NFTs: buyers beware! The view from Russia
According to the research firm Block, the trading volume of non-fungible tokens (NFTs) exceeded $13 billion in 2021. This is 400 times that for 2020 ($33 million). It is estimated that the art market currently accounts for about 30% of all NFT trades.
In light of this trend, it is crucial for those intending to trade in digital art NFTs to have a firm grasp of how IP rights come into play.
Under Russian law an NFT is not, in and of itself, an IP asset. It is a digital certificate of ownership of the digital asset linked to it. An NFT contains data about its owner (or the chain of owners, if the NFT has already been resold), and information about rights to a digital asset linked to it, which its buyer acquires.
Broadly speaking, two types of digital art may be linked to an NFT:
- digital copies of real-world objects (eg, NFT copies of Hermitage-hosted artworks); or
- works first created in the digital space (eg, famous pixel art images of CryptoPunks).
Since NFTs are stored on the blockchain (a decentralised database simultaneously stored on multiple computers connected to each other on the Internet), this guarantees that this information cannot be destroyed or illegally modified.
NFTs can be created, sold or purchased on various NFT marketplaces. Currently, some of the largest and most popular NFT marketplaces are OpenSea, Binance, Rarible and Nifty Gateway. Typically, users can buy NFTs in exchange for cryptocurrency; however, some NFT marketplaces such as Nifty Gateway allow users to buy NFTs with fiat currency (government-issued currency, including US dollars, that is not backed by a commodity like gold or silver), using their credit cards. This makes the process of buying NFTs easier and more accessible to everyone.
Potential buyer of NFTs linked with digital art should focus on two main issues. First, ownership - find out the chain of title from the creator through to the seller of the NFT, and whether they have the right to transact in it.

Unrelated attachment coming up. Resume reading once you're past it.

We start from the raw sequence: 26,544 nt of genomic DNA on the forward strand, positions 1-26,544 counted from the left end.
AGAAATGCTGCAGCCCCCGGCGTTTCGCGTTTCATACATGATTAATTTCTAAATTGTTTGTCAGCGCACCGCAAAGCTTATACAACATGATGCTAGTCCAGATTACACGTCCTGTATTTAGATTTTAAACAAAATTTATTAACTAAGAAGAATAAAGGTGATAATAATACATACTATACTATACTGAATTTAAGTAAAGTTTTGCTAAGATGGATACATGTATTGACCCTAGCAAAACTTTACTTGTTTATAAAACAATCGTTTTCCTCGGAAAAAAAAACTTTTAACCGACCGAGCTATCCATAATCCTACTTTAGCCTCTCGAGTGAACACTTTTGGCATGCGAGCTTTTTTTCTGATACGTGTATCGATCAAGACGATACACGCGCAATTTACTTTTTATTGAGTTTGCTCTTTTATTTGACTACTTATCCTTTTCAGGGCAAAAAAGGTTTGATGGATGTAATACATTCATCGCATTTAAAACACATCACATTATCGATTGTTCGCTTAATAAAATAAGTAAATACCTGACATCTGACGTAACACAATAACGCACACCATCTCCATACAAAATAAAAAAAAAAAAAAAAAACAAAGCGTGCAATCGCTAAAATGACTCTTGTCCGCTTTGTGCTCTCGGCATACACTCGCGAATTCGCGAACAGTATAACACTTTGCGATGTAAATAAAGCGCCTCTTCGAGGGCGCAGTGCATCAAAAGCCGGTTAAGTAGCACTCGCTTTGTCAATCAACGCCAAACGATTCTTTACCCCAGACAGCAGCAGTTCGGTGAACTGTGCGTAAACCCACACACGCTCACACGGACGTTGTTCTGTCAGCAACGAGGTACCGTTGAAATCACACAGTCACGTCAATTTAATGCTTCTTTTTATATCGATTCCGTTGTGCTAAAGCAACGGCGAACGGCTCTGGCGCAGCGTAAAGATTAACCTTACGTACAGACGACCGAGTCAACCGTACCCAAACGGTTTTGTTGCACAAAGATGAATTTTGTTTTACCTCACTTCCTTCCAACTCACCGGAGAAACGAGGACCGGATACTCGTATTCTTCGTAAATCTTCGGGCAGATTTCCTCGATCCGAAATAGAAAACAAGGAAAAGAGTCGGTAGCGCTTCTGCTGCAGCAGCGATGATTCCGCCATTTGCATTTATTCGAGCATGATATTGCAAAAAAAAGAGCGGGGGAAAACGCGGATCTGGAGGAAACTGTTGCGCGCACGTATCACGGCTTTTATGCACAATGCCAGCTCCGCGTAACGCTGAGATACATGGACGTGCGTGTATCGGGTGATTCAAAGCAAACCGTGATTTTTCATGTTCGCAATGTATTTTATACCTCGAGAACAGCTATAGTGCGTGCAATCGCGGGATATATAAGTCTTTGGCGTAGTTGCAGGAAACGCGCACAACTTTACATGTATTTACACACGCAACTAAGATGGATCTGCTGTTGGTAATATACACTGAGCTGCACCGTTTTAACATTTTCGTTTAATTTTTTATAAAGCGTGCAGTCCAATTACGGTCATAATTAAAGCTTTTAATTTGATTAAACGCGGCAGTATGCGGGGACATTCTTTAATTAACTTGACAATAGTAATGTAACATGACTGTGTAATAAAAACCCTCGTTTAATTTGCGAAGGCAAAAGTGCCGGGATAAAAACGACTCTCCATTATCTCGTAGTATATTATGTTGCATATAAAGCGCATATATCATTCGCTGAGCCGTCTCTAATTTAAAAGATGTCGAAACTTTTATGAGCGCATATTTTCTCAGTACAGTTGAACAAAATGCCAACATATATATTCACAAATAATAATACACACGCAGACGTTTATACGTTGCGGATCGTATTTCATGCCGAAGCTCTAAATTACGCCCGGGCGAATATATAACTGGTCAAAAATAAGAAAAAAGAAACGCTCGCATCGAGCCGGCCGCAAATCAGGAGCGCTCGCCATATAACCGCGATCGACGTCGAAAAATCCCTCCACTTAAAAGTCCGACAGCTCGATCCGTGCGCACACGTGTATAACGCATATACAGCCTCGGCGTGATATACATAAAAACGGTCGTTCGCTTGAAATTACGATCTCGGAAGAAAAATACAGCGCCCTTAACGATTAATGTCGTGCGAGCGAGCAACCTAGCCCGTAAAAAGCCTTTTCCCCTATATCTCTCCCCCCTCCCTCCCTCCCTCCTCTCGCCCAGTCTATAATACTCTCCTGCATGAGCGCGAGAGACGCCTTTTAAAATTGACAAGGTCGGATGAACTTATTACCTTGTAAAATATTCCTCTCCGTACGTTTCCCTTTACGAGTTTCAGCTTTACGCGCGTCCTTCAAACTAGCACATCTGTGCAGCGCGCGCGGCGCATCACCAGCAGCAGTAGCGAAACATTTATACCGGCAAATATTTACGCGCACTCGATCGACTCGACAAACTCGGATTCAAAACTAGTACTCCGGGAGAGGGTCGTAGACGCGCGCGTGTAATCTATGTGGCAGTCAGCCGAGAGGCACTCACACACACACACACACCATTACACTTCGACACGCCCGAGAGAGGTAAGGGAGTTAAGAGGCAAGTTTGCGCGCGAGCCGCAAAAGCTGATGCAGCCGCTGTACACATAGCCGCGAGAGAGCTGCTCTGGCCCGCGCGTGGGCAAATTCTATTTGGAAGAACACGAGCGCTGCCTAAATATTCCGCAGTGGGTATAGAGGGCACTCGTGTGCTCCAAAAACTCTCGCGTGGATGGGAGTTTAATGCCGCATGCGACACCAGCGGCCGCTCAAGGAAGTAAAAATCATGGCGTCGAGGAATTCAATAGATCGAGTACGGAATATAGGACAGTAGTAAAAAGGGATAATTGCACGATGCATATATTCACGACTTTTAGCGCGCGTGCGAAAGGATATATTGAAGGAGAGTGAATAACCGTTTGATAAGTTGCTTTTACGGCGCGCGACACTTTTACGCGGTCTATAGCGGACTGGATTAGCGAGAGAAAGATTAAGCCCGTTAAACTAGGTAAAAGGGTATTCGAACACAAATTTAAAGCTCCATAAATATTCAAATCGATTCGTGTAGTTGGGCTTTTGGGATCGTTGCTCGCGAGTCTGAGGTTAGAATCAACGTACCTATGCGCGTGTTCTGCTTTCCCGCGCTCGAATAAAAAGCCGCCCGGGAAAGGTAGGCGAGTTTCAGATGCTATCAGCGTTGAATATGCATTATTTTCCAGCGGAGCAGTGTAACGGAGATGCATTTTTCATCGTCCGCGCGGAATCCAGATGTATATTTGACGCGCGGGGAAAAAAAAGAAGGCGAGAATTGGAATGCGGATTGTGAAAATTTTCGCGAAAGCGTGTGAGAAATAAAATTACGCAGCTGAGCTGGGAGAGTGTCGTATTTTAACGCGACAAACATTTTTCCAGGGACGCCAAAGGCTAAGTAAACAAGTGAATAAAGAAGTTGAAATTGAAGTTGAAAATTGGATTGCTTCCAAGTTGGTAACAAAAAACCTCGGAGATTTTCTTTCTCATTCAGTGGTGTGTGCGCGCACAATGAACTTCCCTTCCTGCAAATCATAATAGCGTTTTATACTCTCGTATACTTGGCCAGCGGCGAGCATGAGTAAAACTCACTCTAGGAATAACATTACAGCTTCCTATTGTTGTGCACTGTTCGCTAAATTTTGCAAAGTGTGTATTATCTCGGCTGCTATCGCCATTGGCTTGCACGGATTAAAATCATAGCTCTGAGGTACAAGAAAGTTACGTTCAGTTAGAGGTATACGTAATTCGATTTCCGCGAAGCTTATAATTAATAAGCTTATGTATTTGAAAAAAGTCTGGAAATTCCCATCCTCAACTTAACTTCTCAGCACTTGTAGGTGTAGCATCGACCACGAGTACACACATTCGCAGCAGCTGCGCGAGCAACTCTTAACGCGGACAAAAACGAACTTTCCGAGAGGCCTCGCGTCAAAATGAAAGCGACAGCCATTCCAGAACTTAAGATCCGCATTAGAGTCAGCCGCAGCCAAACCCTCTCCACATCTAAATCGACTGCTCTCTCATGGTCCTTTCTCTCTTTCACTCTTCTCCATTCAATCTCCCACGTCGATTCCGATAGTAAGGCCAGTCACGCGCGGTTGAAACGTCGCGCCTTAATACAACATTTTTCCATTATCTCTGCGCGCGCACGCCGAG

The seller of an NFT relating to certain digital art must also be the current owner or authorised agent, as regards copyright and other IP rights.
Anyone transacting in NFTs should also be alert to the fact that art objects associated with them might be subject to copyright restrictions and possibly other related rights of third parties. If someone’s pictures are being offered for sale in the form of an NFT, for example, it would be useful to ensure that the photographer or creator also received legal permission from the person depicted in the pictures.
Second, IP rights - learn what IP rights for art objects you will acquire by purchasing an NFT linked with a particular digital art piece.
- for the buyer’s own personal (non-commercial) use;
- for use on the marketplace for the purposes of buying and selling NFTs; and
- for use on a third-party website in connection with transactions with tokens.
Therefore, this means that the purchase of an NFT does not give a seller the right to publicly display, perform, distribute or otherwise reproduce the NFT or its related digital art for any commercial purpose, unless otherwise specified by the seller of an NFT in the sale agreement.
In 2021, when Russia’s Hermitage Museum sold several masterpieces, including a work of Leonardo da Vinci, in the form of NFTs through Binance NFT Marketplace, they included additional permission that stated that the owner could present the NFTs in digital format for any purposes (commercial or non-commercial). However, this did not mean that the buyer could use the artworks to produce physical souvenir products bearing those images.
Therefore, before creating, selling or purchasing NFTs, you should always make sure that the IP rights for the art objects are cleared and that you understand the extent of the rights you are selling or purchasing.
This is an insight article whose content has not been commissioned or written by the IAM editorial team, but which has been proofed and edited to run in accordance with the IAM style guide.
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